"Someone asked me about luminosity. I said it is not simply a state of heightened clarity or mindfulness, but like touching the very heart of your being, your reality, your very essence without a shadow of doubt. It is a radiant, shining core of Presence-Awareness, or Existence itself. It is the More Real than Real. It can be from a question of "Who am I?" followed by a sudden realization. And then with further insights you touch the very life, the very heart, of everything. Everything comes alive. First as the innermost 'You', then later when the centerpoint is dropped (seen through -- there is no 'The Center') every 'point' is equally so, every point is A 'center', in every encounter, form, sound and activity."

The Key Towards Pure Knowingness

"The key towards pure knowingness is to bring the taste of presence into the 6 entries and exits. So that what is seen, heard, touched, tasted are pervaded by a deep sense of crystal, radiance and transparency. This requires seeing through the center." - Thusness

What is Luminosity?

DhO questioner: What is Luminosity?

Daniel M. Ingram:

Luminosity is both a useful and possibly very misleading term.

Here's what it is doesn't mean: that a person will suddenly see things more brightly, that there will be more light in things than the standard amount, or anything like that.

Here's what it points to, said a number of equivalent ways:

“1) In the seeing, just the seen. In the hearing, just the heard. In cognition, just the cognized. In feeling, just the felt... This standard line from the Bahiya of the Bark Cloth Sutta in the Udana is one of the most profound there is in the whole of the Pali Canon. It means that sensations are just sensations, simply that, with no knower, doer, be-er (not beer, as that is a beverage), or self in them to be found at all.
2) Point one, taken in its logical inverse, means that the "light" of awareness is in things where they are, including all of the space between/around/through them equally.
3) Said another way, things just are aware/manifest/occurring where they are just as they are, extremely straightforwardly.


when all thoughts drop... what remains is purely a sense of PRESENCE. there is no subject-object in it. You do not observe it. You touch the heart of your Being, not by 'knowing' but Being the Being. It is You. and when hearing... how do you touch the 'heart' of the vivid luminosity of Sound? there's no how, you just realise that in hearing there's only sound, hearing IS the sound... the vivid PRESENCE/SOUND... there's only that. there is no one there to even 'recognise the sound'. that's not what mindfulness mean. mindfulness of sound is just SOUND, enter into it, the heart of it. and then the same goes for colors, sensations, taste, touch, smell, thought
that's luminosity and not just a state of heightened clarity
when you realise anatta you will realise the purpose of buddha teaching the four foundations of mindfulness, why the buddha taught that it is the direct path to liberation, why he is so confident in that practice that he assures everyone will attain full liberation through that practice in as little as 7 days and no more than 7 years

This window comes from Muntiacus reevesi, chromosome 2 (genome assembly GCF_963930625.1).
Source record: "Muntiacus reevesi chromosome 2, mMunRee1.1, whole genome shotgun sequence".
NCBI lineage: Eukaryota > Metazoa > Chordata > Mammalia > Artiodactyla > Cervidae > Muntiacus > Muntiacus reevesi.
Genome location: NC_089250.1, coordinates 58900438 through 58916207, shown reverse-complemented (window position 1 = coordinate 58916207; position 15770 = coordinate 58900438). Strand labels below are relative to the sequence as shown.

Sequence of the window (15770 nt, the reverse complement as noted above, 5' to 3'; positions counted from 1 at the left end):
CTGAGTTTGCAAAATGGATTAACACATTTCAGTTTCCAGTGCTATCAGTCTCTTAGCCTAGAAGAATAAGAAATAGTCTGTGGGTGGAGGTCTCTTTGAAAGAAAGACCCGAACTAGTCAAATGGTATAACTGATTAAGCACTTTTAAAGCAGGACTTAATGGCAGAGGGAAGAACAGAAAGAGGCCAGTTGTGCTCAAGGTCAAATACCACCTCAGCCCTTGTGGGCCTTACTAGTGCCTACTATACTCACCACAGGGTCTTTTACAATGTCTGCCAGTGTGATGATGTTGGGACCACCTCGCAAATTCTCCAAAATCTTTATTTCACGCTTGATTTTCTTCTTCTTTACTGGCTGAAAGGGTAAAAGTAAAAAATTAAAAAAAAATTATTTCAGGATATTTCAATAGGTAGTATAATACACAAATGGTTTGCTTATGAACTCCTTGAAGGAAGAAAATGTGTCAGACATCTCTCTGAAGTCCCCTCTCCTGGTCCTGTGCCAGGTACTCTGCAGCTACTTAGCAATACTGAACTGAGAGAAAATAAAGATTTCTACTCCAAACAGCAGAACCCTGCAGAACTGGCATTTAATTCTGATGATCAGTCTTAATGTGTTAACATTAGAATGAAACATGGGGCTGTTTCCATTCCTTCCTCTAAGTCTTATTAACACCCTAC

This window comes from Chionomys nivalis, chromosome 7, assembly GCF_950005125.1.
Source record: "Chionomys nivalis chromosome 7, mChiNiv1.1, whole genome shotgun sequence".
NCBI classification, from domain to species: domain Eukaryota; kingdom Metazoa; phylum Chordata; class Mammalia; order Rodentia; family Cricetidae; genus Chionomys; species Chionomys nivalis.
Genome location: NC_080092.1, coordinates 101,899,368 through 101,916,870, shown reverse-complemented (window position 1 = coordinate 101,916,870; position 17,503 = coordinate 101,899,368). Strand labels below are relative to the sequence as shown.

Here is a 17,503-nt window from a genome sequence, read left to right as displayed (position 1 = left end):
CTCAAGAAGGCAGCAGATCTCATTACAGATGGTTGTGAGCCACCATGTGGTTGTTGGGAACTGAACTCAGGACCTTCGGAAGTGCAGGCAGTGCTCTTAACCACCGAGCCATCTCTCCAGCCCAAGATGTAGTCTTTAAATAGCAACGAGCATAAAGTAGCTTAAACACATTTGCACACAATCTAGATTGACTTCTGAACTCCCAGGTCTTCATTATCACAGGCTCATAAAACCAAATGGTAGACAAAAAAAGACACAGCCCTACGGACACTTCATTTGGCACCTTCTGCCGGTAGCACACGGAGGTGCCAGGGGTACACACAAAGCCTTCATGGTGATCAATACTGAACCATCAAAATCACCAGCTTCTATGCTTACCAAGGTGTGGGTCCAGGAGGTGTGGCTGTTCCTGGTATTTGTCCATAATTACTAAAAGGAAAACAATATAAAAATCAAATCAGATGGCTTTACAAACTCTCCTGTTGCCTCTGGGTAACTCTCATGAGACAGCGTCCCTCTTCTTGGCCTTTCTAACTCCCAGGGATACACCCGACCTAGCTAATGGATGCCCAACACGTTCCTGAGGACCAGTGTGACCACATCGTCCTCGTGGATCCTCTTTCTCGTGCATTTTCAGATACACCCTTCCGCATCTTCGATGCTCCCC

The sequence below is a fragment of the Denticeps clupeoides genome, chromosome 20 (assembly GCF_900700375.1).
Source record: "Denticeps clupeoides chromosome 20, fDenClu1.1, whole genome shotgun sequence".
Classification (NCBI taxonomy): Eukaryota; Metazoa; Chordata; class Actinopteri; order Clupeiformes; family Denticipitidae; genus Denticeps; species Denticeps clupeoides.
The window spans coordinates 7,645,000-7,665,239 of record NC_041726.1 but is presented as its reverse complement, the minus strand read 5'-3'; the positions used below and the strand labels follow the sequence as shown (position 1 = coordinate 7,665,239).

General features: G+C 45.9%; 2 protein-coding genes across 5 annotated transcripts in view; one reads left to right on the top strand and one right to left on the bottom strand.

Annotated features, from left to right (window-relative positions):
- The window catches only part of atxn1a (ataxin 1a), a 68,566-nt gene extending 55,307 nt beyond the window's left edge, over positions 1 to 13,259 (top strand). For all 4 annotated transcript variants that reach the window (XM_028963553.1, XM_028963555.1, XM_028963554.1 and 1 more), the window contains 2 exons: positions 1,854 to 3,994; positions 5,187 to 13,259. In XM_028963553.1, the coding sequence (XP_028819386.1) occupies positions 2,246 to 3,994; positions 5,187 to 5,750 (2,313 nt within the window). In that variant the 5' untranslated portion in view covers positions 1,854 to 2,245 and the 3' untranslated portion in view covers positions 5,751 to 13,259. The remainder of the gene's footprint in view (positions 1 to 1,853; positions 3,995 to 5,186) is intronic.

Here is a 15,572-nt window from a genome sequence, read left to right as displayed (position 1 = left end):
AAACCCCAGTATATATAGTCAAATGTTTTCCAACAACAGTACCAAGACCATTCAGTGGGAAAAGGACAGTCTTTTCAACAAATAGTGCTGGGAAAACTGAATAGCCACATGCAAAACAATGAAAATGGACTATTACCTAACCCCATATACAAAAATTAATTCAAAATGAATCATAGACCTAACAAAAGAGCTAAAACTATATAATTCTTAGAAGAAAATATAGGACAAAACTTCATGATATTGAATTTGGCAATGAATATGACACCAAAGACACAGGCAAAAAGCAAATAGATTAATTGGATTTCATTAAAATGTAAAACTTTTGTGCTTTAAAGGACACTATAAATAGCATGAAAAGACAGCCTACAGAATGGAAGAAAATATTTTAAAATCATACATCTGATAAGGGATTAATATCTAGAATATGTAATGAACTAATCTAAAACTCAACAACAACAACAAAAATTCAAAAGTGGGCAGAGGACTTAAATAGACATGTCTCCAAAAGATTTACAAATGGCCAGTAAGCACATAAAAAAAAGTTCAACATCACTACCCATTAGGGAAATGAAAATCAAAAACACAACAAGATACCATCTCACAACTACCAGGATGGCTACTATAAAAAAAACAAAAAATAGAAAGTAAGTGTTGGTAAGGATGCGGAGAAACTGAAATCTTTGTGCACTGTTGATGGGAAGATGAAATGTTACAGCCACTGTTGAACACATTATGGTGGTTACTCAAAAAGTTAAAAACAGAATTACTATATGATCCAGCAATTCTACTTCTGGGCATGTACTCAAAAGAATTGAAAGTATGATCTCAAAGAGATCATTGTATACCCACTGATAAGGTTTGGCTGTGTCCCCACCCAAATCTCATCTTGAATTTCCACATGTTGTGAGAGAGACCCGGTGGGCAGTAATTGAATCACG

“What are the Four Establishments? 1. “Bhikkhus, a practitioner remains established in the observation of the body in the body, diligent, with clear understanding, mindful, having abandoned every craving and every distaste for this life. 2. “He remains established in the observation of the feelings in the feelings, diligent, with clear understanding, mindful, having abandoned every craving and every distaste for this life. 3. “He remains established in the observation of the mind in the mind, diligent, with clear understanding, mindful, having abandoned every craving and every distaste for this life. 4. “He remains established in the observation of the objects of mind in the objects of mind, diligent, with clear understanding, mindful, having abandoned every craving and every distaste for this life.”
as thich nhat hanh said, "While we are fully aware of and observing deeply and object the boundary between the subject who observes and the object being observed gradually dissolves, and the subject and object become one. This is the essence of meditation. Only when we penetrate the object and become one with it can we understand it. That is why the sutra reminds us to be aware of the body in the body, the feelings in the feelings, the mind in the mind, and the objects of mind in the objects of mind."

but what i'm saying is not even 'gradually' but a sudden realisation.. then the path becomes known and direct


Its so funny to see the myriad of interpretation people have. This was the interpretation I had of those statements of the Buddha the first time I practiced vipassana

this is similar to

We can only perceive the suchness of things through an awareness that opens to them nonconceptually and unconditionally, allowing them to reveal themselves in their as-it-is-ness. As the poet Basho suggests:

From the pine tree

Learn of the pine tree

And from the bamboo

of the bamboo.

Commenting on these lines, the Japanese philosopher Nishitani (1982) explains that Basho does not mean